• Explain the link between the patient’s age and gender with SLE

(10 marks)

  • Do you agree with the doctor’s conclusion?                (5 marks)
  • Explain the rationale for treating the patient with Belimumab (your answer must include an immunological mechanism)

(10 marks)

1.                                   Examine and evaluate the patient history and data shown in Table

1                                                                         (15 marks)

Table 1:

Cells:

Red Blood Cell count below reference range. Link to SLE and autoantibodies. At lower end of reference range: White Blood Cell count, neutrophils and basophils. Could be related to SLE also Cancer recovery, although patient has recovered. Mid-range: monocytes, lymphocytes (would expect levels to be affected, also ranges of CD4+/CD8+ cells)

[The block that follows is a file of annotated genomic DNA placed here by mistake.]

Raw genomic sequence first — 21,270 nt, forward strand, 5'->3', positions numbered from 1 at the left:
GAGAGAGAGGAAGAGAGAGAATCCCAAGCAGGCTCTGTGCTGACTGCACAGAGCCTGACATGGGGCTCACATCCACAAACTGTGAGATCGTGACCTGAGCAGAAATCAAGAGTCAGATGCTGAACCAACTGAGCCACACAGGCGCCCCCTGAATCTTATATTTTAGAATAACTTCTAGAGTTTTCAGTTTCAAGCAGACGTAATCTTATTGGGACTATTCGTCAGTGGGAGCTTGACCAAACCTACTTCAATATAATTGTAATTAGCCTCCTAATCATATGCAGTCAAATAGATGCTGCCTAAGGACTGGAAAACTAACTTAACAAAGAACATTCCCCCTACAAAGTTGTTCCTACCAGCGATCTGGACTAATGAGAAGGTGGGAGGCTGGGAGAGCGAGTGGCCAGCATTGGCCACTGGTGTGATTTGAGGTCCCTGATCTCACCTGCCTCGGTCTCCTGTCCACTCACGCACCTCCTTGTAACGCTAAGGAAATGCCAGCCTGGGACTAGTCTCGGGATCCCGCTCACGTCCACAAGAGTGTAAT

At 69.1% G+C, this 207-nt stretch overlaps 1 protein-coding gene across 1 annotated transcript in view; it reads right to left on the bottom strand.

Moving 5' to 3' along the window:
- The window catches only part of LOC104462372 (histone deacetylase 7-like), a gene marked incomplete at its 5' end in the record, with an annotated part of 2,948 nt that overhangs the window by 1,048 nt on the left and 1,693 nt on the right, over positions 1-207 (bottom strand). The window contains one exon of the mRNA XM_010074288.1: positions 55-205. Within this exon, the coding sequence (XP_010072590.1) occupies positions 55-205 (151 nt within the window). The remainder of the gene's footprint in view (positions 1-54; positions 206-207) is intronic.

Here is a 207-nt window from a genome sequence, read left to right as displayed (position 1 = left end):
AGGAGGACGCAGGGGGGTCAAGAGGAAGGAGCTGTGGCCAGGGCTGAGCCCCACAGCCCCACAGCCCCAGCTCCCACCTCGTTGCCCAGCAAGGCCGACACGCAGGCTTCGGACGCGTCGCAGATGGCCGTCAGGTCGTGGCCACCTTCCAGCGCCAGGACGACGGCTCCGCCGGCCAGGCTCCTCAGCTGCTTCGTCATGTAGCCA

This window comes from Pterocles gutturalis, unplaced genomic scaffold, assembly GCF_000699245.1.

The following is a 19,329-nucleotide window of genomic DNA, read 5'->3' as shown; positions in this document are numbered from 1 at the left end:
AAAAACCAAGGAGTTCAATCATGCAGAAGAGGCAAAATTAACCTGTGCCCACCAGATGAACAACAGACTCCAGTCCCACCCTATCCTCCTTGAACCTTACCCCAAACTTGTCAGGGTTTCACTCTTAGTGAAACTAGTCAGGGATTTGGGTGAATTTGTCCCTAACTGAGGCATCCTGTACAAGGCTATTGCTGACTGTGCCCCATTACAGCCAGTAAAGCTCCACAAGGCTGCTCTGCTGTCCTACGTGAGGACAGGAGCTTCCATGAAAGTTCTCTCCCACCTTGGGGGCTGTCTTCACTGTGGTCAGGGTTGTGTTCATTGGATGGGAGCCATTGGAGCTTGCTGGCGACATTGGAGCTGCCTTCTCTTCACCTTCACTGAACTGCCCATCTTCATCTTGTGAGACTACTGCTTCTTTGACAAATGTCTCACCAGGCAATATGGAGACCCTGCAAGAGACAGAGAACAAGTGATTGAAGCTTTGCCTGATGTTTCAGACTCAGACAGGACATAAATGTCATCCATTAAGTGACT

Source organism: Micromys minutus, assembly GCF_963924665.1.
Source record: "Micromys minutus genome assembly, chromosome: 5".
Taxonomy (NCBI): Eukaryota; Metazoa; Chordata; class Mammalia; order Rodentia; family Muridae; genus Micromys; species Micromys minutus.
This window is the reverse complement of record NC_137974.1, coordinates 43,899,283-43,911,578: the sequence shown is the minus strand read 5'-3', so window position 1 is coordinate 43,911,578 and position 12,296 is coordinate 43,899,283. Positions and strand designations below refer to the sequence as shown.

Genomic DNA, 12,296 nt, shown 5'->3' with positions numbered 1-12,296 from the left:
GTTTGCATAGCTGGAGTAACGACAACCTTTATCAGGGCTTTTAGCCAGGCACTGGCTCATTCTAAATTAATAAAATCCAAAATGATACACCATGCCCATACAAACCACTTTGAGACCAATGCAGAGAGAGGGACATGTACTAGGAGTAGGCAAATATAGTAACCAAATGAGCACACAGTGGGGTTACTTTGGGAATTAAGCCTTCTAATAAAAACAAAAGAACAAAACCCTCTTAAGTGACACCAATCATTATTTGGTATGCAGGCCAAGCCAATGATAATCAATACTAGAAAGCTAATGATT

Other components: Urea, creatinine (strange, should be elevated in SLE), folate, Vitamin B, AST, ALP all within range. RF highly upregulated suggestive of autoantibodies, link to SLE.

2.  Explain the immunological mechanism of Systemic Lupus Erythematosus (SLE)
  • Systemic lupus erythematosus (SLE, lupus) is an autoimmune disease (ref). Predominantly affects pre- menopausal women (ref). Strong genetic link HLA- DR2/3 MHC II (ref). Loss of self-tolerance (ref). Circulating self-reactive antibodies deposit in tissues, including skin, kidneys, and brain, and the ensuing inflammatory response leading to tissue damage (ref). MHC II present self-antigen to Th1 CD4+ cells resulting in B cells to produce IgG to self antigen
  • Explain the link between the patient’s age and gender with SLE                                                                     (10 marks)